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Will your beneficiaries have an Inheritance Tax Bill on your death?

View profile for Sophie Barnes
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Inheritance Tax (IHT) is payable on everything you own with a value on your death, including your home, your savings and investments, your jewellery, your car, and any other property or land. It is most commonly paid on death, however there may be some instances where it must be paid sooner, such as on creation of some trusts.

Inheritance tax is calculated at 40%.The current Inheritance Tax (IHT) allowance is £325,000 per person (2021/22 tax year). Married couples and civil partners are normally able to make use of each other's IHT allowance without special tax planning, meaning that up to the first £650,000 of their combined estate is free from IHT. In addition, you may be entitled to a Property IHT allowance, which was brought into effect in April 2017 and is applicable where the main residence is left to direct descendants, such as children or grandchildren. This is currently £175,000 per person, subject to the maximum value of the home.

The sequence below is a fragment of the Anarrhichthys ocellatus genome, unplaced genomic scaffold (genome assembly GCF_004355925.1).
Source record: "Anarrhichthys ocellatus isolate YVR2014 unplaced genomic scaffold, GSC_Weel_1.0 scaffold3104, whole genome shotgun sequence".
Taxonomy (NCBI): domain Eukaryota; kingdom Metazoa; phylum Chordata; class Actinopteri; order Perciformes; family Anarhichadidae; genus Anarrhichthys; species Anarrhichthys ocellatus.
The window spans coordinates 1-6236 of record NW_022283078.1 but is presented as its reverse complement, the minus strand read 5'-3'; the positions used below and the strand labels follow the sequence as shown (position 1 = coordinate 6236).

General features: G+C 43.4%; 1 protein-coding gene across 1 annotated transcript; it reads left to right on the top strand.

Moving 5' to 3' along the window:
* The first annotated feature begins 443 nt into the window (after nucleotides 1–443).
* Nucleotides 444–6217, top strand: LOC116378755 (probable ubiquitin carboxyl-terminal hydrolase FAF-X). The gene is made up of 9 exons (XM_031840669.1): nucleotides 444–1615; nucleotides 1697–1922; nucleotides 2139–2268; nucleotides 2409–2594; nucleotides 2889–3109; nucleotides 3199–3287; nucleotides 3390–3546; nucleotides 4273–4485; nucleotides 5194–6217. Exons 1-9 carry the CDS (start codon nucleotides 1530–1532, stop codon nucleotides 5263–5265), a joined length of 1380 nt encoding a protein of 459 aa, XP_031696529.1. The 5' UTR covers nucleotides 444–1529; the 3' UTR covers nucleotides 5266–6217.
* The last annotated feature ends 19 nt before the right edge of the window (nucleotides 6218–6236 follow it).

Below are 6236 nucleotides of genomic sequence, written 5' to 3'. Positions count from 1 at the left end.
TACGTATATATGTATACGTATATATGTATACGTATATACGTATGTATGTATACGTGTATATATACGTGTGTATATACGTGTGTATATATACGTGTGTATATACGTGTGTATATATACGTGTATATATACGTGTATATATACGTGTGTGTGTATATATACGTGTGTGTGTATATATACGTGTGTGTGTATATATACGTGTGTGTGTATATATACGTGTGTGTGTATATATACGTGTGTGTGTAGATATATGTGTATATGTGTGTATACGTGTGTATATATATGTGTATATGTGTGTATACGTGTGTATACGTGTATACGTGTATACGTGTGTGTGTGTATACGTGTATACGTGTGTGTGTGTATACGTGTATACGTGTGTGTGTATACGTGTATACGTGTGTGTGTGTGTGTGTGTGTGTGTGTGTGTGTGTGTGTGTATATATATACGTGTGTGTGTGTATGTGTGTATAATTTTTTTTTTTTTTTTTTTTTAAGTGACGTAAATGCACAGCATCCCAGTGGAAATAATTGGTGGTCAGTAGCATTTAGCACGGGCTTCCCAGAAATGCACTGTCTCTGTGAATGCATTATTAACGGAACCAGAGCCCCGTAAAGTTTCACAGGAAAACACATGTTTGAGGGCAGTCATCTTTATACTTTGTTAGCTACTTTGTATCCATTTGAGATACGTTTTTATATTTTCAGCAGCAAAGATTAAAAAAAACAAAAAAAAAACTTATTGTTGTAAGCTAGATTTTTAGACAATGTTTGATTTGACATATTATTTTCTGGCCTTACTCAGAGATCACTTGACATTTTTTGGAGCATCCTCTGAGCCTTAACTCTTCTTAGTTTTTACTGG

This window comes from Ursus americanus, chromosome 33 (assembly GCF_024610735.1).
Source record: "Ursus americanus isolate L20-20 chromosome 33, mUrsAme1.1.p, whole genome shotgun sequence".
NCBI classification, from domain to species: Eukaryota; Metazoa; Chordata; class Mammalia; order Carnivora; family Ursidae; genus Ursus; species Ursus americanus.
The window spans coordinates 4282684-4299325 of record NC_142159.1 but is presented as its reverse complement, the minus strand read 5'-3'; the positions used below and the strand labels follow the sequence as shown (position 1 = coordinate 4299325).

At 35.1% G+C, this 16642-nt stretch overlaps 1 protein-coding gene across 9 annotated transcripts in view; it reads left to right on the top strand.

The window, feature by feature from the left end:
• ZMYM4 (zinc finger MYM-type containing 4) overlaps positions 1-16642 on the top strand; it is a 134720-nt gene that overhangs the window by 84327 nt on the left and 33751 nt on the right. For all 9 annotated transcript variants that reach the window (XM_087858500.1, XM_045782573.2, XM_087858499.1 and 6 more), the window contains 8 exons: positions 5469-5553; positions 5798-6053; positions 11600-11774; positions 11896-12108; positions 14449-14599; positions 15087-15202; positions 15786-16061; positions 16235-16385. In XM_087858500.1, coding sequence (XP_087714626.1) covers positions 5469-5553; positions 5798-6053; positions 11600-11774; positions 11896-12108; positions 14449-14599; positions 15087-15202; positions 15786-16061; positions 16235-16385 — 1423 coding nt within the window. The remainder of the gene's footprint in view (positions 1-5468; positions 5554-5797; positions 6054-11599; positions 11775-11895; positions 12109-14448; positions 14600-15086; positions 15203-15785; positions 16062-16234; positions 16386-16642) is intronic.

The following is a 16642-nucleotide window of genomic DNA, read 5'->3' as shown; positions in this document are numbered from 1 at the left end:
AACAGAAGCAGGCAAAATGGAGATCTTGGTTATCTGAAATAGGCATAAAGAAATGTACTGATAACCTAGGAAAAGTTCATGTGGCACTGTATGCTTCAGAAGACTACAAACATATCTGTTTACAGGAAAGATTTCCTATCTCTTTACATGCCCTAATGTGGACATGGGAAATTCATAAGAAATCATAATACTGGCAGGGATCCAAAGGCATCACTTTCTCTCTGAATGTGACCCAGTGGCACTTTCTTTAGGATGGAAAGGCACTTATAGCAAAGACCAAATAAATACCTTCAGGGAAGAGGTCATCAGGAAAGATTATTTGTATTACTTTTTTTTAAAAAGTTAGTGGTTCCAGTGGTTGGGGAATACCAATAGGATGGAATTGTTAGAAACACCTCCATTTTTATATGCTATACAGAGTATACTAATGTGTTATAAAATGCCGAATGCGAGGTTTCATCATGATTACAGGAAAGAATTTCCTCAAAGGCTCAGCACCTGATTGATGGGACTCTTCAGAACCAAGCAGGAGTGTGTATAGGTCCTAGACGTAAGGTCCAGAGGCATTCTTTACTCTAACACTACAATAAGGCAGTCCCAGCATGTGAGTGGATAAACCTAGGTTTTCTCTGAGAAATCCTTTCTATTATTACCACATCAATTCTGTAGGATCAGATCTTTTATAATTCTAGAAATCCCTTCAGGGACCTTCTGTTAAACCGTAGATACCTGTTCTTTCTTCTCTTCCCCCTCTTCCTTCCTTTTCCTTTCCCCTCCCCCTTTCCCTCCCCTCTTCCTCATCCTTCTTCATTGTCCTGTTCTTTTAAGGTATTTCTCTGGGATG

This means that a married couple with children could potentially pass on up to £1 million without being liable to any Inheritance Tax if the second death happened in this tax year.

If you believe your beneficiaries may have to pay Inheritance Tax on your death, there are many planning options you could use to mitigate this:

  • Gifts – There are annual gift allowances which are exempt from Inheritance Tax. Any gifts which exceed these allowance, will however remain in your estate for 7 years.
  • Pensions – Pensions are one of the most tax-efficient ways to pass on your wealth, because pensions are likely to fall outside of your estate for IHT purposes. If you pass away before the age of 75, benefits left inherited by the nominated beneficiary completely tax free. If death occurs after the age of 75, whilst still passing on Inheritance Tax-free, any future withdrawals will be taxed at the beneficiaries’ marginal income tax rate.
  • Specialist investments – Some investments, such as AIM (alternative investment market) can qualify for Business Property Relief, and become exempt from IHT once held for 2 years.
  • Life Assurance – A whole of life policy could be used to meet or reduce a possible Inheritance Tax bill upon death, and providing it is written into trust, the proceeds would fall outside of the estate for IHT purposes.
  • Trusts – Trusts are a complex matter, however can be used to move assets out of your estate over a period of time.


If you want to find out more, please do not hesitate to get in touch with our team for expert, personalised advice on this area.